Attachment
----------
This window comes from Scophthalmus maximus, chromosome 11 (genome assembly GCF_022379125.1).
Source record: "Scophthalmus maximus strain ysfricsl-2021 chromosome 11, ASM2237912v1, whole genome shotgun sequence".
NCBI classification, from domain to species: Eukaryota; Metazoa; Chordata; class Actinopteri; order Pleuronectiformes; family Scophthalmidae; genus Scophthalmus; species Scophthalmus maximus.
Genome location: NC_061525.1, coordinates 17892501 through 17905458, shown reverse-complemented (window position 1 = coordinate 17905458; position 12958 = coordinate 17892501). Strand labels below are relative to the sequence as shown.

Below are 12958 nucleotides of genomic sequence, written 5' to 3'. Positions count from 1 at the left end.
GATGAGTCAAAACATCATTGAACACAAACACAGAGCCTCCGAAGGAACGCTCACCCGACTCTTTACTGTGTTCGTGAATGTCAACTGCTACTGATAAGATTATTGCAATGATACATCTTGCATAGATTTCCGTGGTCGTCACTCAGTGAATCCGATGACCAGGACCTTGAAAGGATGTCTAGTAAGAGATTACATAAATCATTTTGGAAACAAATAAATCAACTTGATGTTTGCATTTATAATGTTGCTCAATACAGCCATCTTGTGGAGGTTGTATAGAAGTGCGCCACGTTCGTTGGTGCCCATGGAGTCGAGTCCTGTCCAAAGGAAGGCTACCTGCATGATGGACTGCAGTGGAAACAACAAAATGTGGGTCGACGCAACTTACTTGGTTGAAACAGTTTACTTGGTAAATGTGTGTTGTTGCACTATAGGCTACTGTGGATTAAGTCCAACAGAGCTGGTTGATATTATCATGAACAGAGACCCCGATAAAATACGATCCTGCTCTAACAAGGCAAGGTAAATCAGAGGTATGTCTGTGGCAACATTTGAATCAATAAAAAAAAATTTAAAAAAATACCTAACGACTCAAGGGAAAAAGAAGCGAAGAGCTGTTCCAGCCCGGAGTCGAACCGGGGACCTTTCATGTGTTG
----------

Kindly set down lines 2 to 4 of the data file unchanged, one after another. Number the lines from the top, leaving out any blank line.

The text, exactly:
Source record: "Scophthalmus maximus strain ysfricsl-2021 chromosome 11, ASM2237912v1, whole genome shotgun sequence".
NCBI classification, from domain to species: Eukaryota; Metazoa; Chordata; class Actinopteri; order Pleuronectiformes; family Scophthalmidae; genus Scophthalmus; species Scophthalmus maximus.
Genome location: NC_061525.1, coordinates 17892501 through 17905458, shown reverse-complemented (window position 1 = coordinate 17905458; position 12958 = coordinate 17892501). Strand labels below are relative to the sequence as shown.